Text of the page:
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Toward a Geneaology of Science

Toward a Geneaology of Science 281 Toward a Geneaology of Science Janicaud, Dominique, La Puissance du Rationnel. Paris: Gallimard, 1985 The publication of La Puissance du Rationnel gives us perhaps the first attempt to think the history of science from out of Heidegger's under- standing of Gestell. However, this attempt is not simply a further working out of Heidegger's thinking of technology. Rather, Janicaud shows how ' Gestell can only be understood from within the question of the rational: its limits, its unity, its historical significance. Moreover, Janicaud argues that the question of the rational is inseparable from the question of power (puissance). The rational has allied itself with power to such an extent that any understanding of the rational (and hence of Gestell) can only be accomplished by understanding the effects of power. Janicaud's task is to seize the power of the rational through, " ... a phenomenology which describes and identifies the effects of power, and a genealogy which reveals the type of rationality which engenders these effects" (84).' Janicaud begins his inquiry into the power of the rational through a phenomenology of technology. However the phenomenology is immedi- ately supplemented by a diacritical account. This supplementation is necessary insofar as http://www.deepdyve.com/assets/images/DeepDyve-Logo-lg.png Research in Phenomenology Brill

Toward a Geneaology of Science

Research in Phenomenology , Volume 17 (1): 281 – Jan 1, 1987

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Publisher
Brill
Copyright
© 1987 Koninklijke Brill NV, Leiden, The Netherlands
ISSN
0085-5553
eISSN
1569-1640
DOI
10.1163/156916487X00166
Publisher site
See Article on Publisher Site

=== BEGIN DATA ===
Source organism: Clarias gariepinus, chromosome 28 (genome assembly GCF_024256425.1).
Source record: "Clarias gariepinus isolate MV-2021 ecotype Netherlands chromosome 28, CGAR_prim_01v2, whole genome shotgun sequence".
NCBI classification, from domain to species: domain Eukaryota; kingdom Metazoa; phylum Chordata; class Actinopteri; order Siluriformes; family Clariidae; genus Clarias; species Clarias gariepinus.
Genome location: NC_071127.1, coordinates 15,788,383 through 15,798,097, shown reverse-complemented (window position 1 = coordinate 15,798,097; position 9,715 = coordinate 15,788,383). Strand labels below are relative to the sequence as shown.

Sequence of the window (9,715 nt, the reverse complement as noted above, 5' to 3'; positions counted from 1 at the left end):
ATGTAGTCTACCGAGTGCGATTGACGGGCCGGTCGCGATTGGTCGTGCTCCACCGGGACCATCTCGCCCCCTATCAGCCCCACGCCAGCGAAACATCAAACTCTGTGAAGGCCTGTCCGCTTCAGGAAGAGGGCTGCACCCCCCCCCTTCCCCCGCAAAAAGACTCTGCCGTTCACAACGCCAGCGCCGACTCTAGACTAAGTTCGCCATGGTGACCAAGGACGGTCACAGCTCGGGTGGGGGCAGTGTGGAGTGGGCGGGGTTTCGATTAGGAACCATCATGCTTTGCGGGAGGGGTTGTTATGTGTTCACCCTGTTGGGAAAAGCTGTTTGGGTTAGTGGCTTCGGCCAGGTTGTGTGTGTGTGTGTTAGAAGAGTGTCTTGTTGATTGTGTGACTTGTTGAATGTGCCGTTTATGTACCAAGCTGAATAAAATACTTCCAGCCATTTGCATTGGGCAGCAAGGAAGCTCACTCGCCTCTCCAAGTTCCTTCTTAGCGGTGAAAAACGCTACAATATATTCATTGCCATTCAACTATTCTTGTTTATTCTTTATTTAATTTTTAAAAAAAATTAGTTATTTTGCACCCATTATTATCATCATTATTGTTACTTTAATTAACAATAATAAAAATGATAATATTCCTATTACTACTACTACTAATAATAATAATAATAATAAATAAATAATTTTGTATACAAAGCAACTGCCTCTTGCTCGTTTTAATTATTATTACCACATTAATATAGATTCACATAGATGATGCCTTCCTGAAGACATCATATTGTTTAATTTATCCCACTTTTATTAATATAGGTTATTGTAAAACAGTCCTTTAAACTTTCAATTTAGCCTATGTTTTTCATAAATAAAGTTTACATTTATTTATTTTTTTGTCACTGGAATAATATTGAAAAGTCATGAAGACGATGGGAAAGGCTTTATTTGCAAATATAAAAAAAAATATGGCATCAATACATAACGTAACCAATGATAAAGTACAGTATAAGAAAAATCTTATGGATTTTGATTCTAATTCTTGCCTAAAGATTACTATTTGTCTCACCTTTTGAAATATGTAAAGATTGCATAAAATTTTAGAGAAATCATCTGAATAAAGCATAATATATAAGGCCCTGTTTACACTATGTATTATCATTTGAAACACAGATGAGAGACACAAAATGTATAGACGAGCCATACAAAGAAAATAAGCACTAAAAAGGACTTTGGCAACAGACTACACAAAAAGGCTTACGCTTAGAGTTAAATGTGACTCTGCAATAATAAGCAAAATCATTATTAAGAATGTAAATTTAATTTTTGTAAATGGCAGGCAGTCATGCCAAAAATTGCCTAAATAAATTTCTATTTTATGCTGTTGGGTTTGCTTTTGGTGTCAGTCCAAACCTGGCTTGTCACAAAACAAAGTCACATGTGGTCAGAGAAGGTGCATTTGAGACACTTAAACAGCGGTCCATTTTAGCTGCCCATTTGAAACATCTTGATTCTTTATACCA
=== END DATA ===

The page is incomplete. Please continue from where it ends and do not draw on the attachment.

Abstract

281 Toward a Geneaology of Science Janicaud, Dominique, La Puissance du Rationnel. Paris: Gallimard, 1985 The publication of La Puissance du Rationnel gives us perhaps the first attempt to think the history of science from out of Heidegger's under- standing of Gestell. However, this attempt is not simply a further working out of Heidegger's thinking of technology. Rather, Janicaud shows how ' Gestell can only be understood from within the question of the rational: its limits, its unity, its historical significance. Moreover, Janicaud argues that the question of the rational is inseparable from the question of power (puissance). The rational has allied itself with power to such an extent that any understanding of the rational (and hence of Gestell) can only be accomplished by understanding the effects of power. Janicaud's task is to seize the power of the rational through, " ... a phenomenology which describes and identifies the effects of power, and a genealogy which reveals the type of rationality which engenders these effects" (84).' Janicaud begins his inquiry into the power of the rational through a phenomenology of technology. However the phenomenology is immedi- ately supplemented by a diacritical account. This supplementation is necessary insofar as

Journal

Research in PhenomenologyBrill

Published: Jan 1, 1987

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